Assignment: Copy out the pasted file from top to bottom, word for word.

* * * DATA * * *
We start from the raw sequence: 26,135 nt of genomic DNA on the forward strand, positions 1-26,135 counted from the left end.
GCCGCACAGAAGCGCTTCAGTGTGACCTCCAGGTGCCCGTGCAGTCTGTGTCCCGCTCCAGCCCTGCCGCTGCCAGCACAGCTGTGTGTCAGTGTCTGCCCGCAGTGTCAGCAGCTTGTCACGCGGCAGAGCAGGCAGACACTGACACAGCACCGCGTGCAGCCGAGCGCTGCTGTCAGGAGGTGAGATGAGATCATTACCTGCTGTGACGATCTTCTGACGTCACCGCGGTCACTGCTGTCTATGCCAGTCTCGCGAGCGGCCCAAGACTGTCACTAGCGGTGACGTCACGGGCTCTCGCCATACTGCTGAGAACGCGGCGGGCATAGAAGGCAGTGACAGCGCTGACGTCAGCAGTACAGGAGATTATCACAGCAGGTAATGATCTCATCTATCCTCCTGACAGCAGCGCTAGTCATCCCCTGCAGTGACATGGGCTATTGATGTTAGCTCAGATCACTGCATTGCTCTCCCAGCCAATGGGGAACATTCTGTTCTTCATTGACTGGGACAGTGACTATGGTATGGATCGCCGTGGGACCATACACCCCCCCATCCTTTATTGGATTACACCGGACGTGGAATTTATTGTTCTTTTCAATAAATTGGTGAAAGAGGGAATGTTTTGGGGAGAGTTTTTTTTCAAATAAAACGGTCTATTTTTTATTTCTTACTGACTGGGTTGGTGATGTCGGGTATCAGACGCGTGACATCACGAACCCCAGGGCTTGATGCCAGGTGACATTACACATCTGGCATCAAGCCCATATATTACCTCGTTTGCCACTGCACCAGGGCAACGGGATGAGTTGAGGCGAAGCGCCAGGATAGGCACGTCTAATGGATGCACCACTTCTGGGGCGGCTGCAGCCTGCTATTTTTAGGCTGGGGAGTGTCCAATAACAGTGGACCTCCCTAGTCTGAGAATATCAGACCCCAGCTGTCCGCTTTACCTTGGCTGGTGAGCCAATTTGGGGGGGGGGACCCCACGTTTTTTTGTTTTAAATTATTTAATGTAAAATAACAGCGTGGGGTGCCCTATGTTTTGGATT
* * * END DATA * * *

We start from the raw sequence: 26,135 nt of genomic DNA on the forward strand, positions 1-26,135 counted from the left end.
GCCGCACAGAAGCGCTTCAGTGTGACCTCCAGGTGCCCGTGCAGTCTGTGTCCCGCTCCAGCCCTGCCGCTGCCAGCACAGCTGTGTGTCAGTGTCTGCCCGCAGTGTCAGCAGCTTGTCACGCGGCAGAGCAGGCAGACACTGACACAGCACCGCGTGCAGCCGAGCGCTGCTGTCAGGAGGTGAGATGAGATCATTACCTGCTGTGACGATCTTCTGACGTCACCGCGGTCACTGCTGTCTATGCCAGTCTCGCGAGCGGCCCAAGACTGTCACTAGCGGTGACGTCACGGGCTCTCGCCATACTGCTGAGAACGCGGCGGGCATAGAAGGCAGTGACAGCGCTGACGTCAGCAGTACAGGAGATTATCACAGCAGGTAATGATCTCATCTATCCTCCTGACAGCAGCGCTAGTCATCCCCTGCAGTGACATGGGCTATTGATGTTAGCTCAGATCACTGCATTGCTCTCCCAGCCAATGGGGAACATTCTGTTCTTCATTGACTGGGACAGTGACTATGGTATGGATCGCCGTGGGACCATACACCCCCCCATCCTTTATTGGATTACACCGGACGTGGAATTTATTGTTCTTTTCAATAAATTGGTGAAAGAGGGAATGTTTTGGGGAGAGTTTTTTTTCAAATAAAACGGTCTATTTTTTATTTCTTACTGACTGGGTTGGTGATGTCGGGTATCAGACGCGTGACATCACGAACCCCAGGGCTTGATGCCAGGTGACATTACACATCTGGCATCAAGCCCATATATTACCTCGTTTGCCACTGCACCAGGGCAACGGGATGAGTTGAGGCGAAGCGCCAGGATAGGCACGTCTAATGGATGCACCACTTCTGGGGCGGCTGCAGCCTGCTATTTTTAGGCTGGGGAGTGTCCAATAACAGTGGACCTCCCTAGTCTGAGAATATCAGACCCCAGCTGTCCGCTTTACCTTGGCTGGTGAGCCAATTTGGGGGGGGGGACCCCACGTTTTTTTGTTTTAAATTATTTAATGTAAAATAACAGCGTGGGGTGCCCTATGTTTTGGATT